Killer whales were shot and reviled, then captured and shipped around the world, before finally being protected as highly intelligent, socially sophisticated animals.
A look back in history at how The Seattle Times covered news in different eras can shock our sensibilities today. Historic perspective reveals how much thinking has changed — and invites consideration of how views that seem normal today will be perceived decades from now. The Times’ coverage was typical of how other media covered orcas during the period.
Here are some key moments in the capture era, pulled from The Seattle Times archive.
Today, capture of highly intelligent, socially sophisticated killer whales is illegal in the United States. But when Ted Griffin towed Namu the killer whale home to Seattle for display at the Seattle Marine Aquarium to be the world’s first captive display killer whale, arriving July 28, 1965, Griffin was given the key to the city and welcomed as a hero.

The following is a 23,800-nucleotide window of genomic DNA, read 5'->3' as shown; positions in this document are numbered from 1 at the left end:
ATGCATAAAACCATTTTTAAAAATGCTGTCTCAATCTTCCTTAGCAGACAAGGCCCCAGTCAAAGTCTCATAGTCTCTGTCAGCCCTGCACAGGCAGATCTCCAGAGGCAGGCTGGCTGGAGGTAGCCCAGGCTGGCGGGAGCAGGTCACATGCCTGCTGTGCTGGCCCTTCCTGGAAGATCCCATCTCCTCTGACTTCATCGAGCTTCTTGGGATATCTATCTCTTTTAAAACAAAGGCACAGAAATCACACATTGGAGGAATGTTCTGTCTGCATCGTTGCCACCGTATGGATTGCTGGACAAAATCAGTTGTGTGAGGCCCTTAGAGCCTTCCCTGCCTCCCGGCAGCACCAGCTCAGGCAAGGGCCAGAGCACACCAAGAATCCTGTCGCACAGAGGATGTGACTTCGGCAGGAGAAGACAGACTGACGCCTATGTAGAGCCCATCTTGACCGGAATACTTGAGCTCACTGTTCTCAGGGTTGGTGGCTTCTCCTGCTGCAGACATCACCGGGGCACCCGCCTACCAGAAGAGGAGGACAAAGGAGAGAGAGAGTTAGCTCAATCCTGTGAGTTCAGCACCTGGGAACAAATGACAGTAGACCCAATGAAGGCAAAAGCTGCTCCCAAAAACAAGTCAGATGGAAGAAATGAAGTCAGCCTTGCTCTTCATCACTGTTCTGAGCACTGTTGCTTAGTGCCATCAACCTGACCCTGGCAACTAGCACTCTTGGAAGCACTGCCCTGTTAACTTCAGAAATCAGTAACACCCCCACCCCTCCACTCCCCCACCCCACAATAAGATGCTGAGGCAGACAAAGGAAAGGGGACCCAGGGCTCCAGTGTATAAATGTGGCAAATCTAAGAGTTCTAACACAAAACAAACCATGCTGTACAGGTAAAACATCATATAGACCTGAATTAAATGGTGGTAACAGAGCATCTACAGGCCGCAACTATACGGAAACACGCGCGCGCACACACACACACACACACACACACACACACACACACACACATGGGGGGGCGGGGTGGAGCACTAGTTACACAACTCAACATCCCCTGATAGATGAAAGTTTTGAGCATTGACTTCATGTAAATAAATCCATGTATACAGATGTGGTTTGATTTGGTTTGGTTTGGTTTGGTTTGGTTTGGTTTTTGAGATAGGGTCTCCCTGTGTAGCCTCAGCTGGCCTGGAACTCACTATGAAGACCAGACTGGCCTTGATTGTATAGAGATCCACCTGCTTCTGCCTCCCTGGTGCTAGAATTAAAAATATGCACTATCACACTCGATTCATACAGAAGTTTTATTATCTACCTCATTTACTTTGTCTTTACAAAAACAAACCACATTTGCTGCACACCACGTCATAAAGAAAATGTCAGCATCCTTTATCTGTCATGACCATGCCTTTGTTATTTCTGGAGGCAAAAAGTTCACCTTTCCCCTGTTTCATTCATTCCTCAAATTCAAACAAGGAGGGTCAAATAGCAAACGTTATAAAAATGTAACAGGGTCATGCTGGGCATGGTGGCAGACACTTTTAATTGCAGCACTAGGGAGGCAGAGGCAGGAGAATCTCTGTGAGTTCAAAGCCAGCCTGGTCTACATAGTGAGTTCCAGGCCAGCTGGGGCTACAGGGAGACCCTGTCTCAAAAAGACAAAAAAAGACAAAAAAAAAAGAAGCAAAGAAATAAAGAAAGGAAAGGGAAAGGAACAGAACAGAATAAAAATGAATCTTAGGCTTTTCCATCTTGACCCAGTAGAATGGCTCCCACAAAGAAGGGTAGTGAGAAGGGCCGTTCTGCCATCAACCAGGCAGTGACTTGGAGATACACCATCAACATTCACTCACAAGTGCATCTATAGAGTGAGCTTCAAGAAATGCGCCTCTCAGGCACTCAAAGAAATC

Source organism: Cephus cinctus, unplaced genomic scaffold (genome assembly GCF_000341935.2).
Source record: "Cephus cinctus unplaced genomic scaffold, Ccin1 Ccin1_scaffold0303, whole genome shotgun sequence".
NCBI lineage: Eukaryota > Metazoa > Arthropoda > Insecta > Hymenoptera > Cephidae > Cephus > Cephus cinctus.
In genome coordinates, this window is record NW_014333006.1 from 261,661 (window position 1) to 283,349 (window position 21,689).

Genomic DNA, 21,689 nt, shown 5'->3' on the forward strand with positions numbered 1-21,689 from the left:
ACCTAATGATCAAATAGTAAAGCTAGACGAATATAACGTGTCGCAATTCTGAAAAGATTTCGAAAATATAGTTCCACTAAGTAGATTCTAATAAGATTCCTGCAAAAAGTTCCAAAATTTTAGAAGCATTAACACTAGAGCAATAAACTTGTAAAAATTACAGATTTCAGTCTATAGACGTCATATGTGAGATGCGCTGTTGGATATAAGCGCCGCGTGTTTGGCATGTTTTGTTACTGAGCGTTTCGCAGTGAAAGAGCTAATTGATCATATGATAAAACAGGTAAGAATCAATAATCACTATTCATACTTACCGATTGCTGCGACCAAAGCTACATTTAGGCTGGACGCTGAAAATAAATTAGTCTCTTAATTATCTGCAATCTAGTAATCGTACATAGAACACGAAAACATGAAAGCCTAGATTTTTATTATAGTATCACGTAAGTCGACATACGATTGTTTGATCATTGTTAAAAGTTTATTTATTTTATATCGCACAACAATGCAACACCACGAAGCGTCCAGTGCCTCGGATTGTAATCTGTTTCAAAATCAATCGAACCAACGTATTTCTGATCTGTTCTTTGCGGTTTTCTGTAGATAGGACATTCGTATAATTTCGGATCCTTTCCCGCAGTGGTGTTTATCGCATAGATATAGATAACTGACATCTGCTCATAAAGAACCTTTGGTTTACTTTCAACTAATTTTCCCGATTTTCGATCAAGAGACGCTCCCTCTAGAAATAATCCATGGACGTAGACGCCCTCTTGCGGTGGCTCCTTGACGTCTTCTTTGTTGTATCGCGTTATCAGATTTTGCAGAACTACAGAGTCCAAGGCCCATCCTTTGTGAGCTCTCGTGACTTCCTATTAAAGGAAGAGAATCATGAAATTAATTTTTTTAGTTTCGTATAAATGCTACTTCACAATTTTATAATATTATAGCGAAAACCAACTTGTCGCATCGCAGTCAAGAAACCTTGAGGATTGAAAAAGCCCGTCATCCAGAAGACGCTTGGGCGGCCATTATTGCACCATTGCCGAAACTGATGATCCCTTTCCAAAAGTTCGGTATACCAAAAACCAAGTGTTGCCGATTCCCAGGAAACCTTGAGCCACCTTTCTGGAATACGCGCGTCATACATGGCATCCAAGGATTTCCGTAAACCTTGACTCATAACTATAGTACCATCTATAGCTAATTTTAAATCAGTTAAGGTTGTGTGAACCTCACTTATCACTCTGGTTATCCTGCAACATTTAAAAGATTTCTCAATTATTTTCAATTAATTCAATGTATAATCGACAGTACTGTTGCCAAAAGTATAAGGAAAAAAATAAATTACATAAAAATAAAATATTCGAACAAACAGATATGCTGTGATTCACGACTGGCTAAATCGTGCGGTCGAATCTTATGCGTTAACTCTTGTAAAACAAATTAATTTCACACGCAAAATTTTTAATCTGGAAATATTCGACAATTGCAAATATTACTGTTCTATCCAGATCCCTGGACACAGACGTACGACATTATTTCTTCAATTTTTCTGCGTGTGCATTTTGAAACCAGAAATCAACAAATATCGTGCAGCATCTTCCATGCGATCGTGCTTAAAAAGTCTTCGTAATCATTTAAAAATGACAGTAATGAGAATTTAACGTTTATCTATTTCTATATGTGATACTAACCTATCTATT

The capture era marked the beginning of human understanding of killer whales, including respect for them as intelligent, highly social and sentient animals. Yet when Ted Griffin took his first ride on Namu, The Seattle Times crowed that he had broken the whale to the saddle.
The Seattle Times covered whale captures like sporting events, rooting for Ted Griffin as he took to the skies scouting for orcas to capture.
When Namu died July 9, 1966, there was much about Ted Griffin’s grief but little about the raw sewage in Elliott Bay that killed the whale. Modern sewage treatment would finally begin in Seattle later that year.
Even as the captive whale trade ramped up to an international business, the coverage was more awe-struck than critical, as Seattle became an international hub for captured marine mammals shipped around the world.
For further exploration, try mining the free online databases of newspapers available from the Seattle Public Library to see how the understanding of killer whales has changed from reviled to revered and, finally, protected. The Seattle Times archive is also available for research.
The Washington State Archives in Olympia maintains a significant collection of documents and photos from the capture era for study. Access is free and open to the public and expert staff are available to assist with research.
Books on the capture era include “Puget Sound Whales for Sale,” by Sandra Pollard, and “Orca, How We Came to Know and Love the Ocean’s Greatest Predator,” by Jason Colby.